I had some dough leftover and several days made another batch of larger-sized empanadas, served again as an accompaniment to soup.
I could see getting into a routine of making empanadas regularly, keeping a ball of dough in the fridge. I could experiment with a variety of different fillings.
I’d bet that empanadas would be a hit with young kids as well, a good way to show a little love for the little ones.
Here are books recently bought or received as Christmas gifts that are on my Pillow Road reading list for the new year.
The Garden of Invention: Luther Burbank and the Business of Breeding Plants by Jane S. Smith. Burbank’s Goldridge Experimental Farm is less than a mile away from Pillow Road. I did not realize that Burbank came from a New England family of brickmakers, which were used to build mills. His background was more industrial than agricultural. He saw plants as an opportunity for inventors.
Hard to Swallow: A Brief History of Food by Richard W. Lacey. I found this book at a bargain price in a used bookstore (while shopping for others!) Published by Cambridge University Press, the book is by a microbiologist and media critic. It seems to be a fairly technical book, incorporating science and history while also considering the environmental consequences of industrial food production. I bought it for the chapter on food poisoning.
Useful Work versus Useless Toil by William Morris. This title is in the Penguin Books Great Ideas, short paperback books on select topics. In Chicago at the Art Institute recently, I did a quick drive-by of an Arts & Crafts exhibit featuring William Morris and the British movement he started. I slyly gifted this book to my daughter, Glenda, who was with me at the exhibit. Morris believed that machines de-valued work, and while I perhaps see machines differently than he did, I think there’s a real need to be thinking about the quality of the work we do now and in the future. It was really the major theme of Matthew B. Crawford’s Shop Class as Soulcraft.
The Industrial Revolutionaires: The Making of the Modern World, 1776-1914 by Gavin Weightman. Carl Malamud pointed out this book to me. It’s a social history of the changes brought about by inventors and engineers. I’ve always been fascinated by the origins of the steam engine in Britain.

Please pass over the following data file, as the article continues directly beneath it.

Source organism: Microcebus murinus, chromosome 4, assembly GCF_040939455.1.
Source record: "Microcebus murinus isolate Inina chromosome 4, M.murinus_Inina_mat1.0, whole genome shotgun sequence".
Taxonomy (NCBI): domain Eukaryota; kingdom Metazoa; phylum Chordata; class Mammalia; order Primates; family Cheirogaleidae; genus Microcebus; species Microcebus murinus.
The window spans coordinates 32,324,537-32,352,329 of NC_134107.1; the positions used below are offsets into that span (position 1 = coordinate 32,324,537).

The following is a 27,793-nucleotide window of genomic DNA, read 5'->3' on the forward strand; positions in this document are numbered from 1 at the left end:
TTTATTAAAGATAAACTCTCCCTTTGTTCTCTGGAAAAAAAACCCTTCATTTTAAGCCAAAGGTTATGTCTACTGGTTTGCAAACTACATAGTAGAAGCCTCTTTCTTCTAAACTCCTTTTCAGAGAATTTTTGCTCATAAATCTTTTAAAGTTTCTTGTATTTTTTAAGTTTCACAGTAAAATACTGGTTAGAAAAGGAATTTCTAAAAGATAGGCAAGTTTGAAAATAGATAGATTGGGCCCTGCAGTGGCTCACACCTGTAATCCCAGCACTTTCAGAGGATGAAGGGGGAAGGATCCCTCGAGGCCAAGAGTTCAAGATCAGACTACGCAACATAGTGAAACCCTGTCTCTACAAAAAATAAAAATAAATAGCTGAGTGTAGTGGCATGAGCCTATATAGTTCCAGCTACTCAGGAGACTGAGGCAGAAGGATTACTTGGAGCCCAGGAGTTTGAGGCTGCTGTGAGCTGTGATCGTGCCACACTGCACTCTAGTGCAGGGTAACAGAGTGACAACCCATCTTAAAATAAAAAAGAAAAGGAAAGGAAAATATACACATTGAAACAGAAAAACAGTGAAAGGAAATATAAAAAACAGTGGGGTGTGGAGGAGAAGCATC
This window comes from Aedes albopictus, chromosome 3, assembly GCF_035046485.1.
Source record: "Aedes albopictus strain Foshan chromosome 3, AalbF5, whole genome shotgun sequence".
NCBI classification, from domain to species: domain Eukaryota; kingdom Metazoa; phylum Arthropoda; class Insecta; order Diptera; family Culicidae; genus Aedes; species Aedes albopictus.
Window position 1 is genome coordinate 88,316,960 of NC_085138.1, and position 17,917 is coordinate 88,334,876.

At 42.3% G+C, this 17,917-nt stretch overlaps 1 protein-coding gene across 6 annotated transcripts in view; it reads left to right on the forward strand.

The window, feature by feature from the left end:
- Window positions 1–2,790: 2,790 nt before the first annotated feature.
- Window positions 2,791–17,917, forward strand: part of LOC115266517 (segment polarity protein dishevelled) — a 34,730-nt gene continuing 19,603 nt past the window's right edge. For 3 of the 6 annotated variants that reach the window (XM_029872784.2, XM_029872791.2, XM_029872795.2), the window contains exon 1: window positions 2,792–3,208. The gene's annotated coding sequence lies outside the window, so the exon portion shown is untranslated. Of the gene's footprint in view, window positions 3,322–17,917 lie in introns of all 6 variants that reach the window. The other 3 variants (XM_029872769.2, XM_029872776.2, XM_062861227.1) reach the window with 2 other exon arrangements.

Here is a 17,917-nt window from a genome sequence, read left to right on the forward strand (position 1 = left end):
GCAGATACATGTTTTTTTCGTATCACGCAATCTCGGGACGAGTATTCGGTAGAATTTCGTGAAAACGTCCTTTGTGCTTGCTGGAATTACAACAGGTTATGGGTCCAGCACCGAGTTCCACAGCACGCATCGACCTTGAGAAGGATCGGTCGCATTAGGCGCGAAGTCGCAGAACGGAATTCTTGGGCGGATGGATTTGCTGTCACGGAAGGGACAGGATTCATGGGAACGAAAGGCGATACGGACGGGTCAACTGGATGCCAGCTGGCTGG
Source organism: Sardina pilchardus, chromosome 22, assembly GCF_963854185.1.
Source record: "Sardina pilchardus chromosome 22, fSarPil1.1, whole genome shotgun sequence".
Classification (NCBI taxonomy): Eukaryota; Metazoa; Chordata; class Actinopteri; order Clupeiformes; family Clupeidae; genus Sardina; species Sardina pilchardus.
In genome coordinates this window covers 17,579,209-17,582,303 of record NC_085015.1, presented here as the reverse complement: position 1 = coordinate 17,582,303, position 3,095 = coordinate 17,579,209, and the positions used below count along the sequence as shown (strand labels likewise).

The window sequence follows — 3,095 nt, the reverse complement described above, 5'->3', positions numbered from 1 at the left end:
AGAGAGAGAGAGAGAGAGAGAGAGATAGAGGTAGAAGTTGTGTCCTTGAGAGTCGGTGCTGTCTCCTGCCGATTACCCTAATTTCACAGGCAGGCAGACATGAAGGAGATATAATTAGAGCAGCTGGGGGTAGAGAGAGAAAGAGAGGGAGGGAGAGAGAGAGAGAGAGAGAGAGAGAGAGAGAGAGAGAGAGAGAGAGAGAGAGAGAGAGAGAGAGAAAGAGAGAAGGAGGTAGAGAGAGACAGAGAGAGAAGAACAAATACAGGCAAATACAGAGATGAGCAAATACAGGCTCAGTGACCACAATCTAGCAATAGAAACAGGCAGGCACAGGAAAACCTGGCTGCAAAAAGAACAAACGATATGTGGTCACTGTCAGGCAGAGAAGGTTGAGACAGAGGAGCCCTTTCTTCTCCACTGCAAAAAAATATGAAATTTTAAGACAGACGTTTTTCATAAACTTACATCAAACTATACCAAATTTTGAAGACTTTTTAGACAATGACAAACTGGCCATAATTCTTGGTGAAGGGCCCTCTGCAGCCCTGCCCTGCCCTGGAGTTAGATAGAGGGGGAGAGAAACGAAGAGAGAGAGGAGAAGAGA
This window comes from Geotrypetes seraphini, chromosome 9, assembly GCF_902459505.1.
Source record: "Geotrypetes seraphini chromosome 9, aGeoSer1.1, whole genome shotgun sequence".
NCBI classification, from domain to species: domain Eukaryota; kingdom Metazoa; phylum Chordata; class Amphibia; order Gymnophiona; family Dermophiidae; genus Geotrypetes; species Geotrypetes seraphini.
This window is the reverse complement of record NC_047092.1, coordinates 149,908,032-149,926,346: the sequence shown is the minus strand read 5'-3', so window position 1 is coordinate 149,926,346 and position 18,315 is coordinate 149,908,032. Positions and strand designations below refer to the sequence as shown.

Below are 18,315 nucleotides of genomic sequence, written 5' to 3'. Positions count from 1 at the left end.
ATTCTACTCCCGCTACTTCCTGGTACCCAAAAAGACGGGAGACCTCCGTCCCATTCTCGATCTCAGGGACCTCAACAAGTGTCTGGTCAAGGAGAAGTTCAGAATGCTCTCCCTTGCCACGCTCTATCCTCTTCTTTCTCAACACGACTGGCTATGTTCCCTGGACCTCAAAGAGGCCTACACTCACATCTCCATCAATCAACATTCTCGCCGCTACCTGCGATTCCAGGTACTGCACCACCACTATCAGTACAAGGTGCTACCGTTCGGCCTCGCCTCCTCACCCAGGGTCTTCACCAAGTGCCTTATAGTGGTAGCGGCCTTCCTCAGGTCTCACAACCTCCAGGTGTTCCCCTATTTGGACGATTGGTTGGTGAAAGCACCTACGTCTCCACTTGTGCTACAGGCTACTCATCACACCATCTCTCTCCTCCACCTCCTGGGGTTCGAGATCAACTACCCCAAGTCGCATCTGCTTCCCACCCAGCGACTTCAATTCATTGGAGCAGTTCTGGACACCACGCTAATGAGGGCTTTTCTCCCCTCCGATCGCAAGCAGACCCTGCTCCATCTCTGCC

Dry Storeroom No. 1: The Secret Life of the Natural History Museum by Richard Fortey. Katie gave me this book, which I had not heard about. It’s about the British Natural History Museum, where Fortey worked for most of his careers. It’s a behind the scenes tour of the collections and the collectors. I’ve always like the term “natural history,” which also seems to have its origins as an idea in Britain.
Bay Area Produce Calendar by Krank Press. Glenda bought this small calendar on Etsy for me. I’ve set it out on my home desk because it’s really useful and nicely produced. For each month, the calendar lists what to plant and what’s in season. For January, I’m in good shape with chard, onions and spinach but the calendar reminds me I should have some radishes growing.
Earth to Table: Seasonal Recipes from an Organic Farm by Jeff Crump and Bettina Schormann. Katie and Ryan gave it to me. This looks like a reasonably practical cookbook shaped by the ideas of the Slow Food movement in America. I say practical because from what I’ve read in the introduction the authors seem to nicely bypass the heavy-handed ideology of the movement. They say that we all know what good food is and where it comes from. This book is as much about the photos of farm life as it is cooking. You wouldn’t want to order these kind of cookbooks on the Kindle and lose out on the colorful presentation that print makes possible.
Speaking of cookbooks, we watched the movie “Julie and Julia” after Christmas and I thoroughly enjoyed it. My big takeaway was that Julia Child was an amateur and she wrote for an audience of amateurs. She translated the fairly rigorous and esoteric aspects of professional French cooking for a largely female American audience of at-home cooks. Julie Powell is also an amateur, as we all are, cooking our own food and taking great enjoyment in it. As the authors of “Earth to Table” might say, we know what good food is and sharing it with others makes us happy. Julia Child lived it — hers was a rather simple recipe for good living.